In many cases I need to create functions with the same name as other programs, and I've no idea if it is a good way to use bash scripting.


    function echo () {
        echo -n "$@" ;

After testing it looks like it checks functions names inside script before bin paths. I want to make sure about that and any other info I should know.

1 Answer 1

echo() {
  command echo -n "$@"

Using command here means asking for the echo command (which happens to be builtin here) instead of the function one which otherwise would take precedence.

And since here, echo also happens to be a builtin (is not looked-up in $PATH BTW as builtins have precedence over filesystem commands), you could also do:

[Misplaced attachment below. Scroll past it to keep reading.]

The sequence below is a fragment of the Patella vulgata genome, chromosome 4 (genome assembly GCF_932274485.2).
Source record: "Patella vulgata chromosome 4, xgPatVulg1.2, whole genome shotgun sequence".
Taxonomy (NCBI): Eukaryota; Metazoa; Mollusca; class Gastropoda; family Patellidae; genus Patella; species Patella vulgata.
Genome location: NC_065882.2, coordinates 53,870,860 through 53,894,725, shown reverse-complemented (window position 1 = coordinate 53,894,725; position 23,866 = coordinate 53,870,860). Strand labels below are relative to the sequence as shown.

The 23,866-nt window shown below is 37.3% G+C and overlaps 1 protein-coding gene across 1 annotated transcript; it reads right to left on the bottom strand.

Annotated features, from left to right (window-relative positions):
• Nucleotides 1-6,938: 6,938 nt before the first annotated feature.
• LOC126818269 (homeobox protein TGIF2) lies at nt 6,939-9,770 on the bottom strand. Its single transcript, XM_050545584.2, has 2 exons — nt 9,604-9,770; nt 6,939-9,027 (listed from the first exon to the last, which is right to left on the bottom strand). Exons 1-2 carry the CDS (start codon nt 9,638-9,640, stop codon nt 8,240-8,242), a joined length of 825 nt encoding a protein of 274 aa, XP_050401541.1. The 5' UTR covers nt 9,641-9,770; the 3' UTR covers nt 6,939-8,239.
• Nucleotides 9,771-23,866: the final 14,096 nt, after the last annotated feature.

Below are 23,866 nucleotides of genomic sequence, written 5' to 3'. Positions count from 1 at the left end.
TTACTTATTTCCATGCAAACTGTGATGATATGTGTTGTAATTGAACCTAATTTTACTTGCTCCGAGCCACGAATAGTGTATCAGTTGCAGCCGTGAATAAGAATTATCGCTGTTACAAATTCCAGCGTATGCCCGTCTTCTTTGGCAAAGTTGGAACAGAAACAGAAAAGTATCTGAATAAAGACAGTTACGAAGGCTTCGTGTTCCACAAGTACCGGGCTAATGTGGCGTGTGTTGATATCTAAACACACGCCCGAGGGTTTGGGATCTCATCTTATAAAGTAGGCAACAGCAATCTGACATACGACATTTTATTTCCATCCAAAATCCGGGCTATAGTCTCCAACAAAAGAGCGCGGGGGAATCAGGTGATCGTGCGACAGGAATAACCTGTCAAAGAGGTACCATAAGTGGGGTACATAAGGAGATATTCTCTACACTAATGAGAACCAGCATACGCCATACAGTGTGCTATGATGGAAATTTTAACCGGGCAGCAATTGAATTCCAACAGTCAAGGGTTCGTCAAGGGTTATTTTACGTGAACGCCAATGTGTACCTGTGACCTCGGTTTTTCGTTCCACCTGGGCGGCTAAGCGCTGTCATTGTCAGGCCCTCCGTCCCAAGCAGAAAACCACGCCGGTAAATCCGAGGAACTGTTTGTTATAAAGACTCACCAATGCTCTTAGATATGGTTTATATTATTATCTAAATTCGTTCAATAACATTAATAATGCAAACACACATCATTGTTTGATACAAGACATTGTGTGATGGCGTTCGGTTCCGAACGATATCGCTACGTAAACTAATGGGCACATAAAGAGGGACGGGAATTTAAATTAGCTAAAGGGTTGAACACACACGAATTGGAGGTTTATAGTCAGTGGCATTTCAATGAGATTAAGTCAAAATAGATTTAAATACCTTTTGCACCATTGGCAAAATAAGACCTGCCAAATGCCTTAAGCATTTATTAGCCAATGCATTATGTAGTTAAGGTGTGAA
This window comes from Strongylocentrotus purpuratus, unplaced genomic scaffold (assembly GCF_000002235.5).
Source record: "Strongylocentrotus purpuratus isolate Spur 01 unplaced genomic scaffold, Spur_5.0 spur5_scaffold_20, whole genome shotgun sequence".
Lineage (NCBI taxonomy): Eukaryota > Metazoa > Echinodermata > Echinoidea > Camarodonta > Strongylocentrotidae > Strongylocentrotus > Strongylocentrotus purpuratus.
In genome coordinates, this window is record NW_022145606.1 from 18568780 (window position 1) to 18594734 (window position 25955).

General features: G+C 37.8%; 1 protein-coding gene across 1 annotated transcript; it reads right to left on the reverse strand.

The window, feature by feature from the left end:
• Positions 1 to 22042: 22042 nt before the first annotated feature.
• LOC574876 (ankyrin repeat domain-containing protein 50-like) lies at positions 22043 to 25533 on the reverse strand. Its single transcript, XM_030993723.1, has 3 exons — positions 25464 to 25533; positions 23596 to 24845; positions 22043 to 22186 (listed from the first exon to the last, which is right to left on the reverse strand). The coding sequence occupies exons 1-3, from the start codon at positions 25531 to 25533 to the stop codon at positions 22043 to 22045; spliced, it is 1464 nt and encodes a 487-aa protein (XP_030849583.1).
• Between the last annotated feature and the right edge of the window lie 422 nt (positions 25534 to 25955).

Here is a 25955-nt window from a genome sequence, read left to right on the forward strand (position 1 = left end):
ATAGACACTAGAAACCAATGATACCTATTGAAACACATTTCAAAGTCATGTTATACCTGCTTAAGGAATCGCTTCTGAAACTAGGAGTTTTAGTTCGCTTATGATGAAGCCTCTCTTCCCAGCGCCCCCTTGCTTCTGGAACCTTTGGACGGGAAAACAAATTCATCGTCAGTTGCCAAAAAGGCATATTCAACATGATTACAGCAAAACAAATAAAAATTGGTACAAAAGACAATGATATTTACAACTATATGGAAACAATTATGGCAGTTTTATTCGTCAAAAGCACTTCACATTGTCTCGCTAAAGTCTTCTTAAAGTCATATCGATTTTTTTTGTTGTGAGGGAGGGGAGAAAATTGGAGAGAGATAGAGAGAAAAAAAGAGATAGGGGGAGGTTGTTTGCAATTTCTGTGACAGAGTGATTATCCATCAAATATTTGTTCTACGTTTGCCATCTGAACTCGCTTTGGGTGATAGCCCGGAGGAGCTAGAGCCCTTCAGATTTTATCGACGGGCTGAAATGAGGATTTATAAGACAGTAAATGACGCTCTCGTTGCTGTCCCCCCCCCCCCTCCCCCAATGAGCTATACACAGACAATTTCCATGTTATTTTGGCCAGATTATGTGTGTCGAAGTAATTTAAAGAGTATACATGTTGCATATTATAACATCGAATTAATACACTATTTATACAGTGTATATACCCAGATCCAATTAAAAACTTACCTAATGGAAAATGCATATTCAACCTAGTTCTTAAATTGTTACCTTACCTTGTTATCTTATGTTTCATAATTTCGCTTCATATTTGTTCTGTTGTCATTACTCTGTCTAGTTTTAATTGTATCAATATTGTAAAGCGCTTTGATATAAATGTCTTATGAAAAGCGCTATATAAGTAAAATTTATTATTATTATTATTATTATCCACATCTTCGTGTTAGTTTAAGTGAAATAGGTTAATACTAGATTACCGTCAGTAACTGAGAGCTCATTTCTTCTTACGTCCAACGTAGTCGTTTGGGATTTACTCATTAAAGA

echo() {
  builtin echo -n "$@"

That latter approach is preferable in zsh, where command echo would run /bin/echo instead (except in sh emulation).

There are some subtle variations between shells, but the order of precedence is generally:

  1. special builtins
  2. functions
  3. builtins
  4. commands in $PATH (and the order depends on the order in $PATH and in the hash table as managed by the hash builtin)

Bearing in mind that aliases and keywords in the shell syntax (for, if...), when not quoted are considered before those.

The order of 1 and 2 is reversed in some shells like bash or zsh. bash doesn't allow functions to be defined with the same name as a special builtin when invoked as sh.


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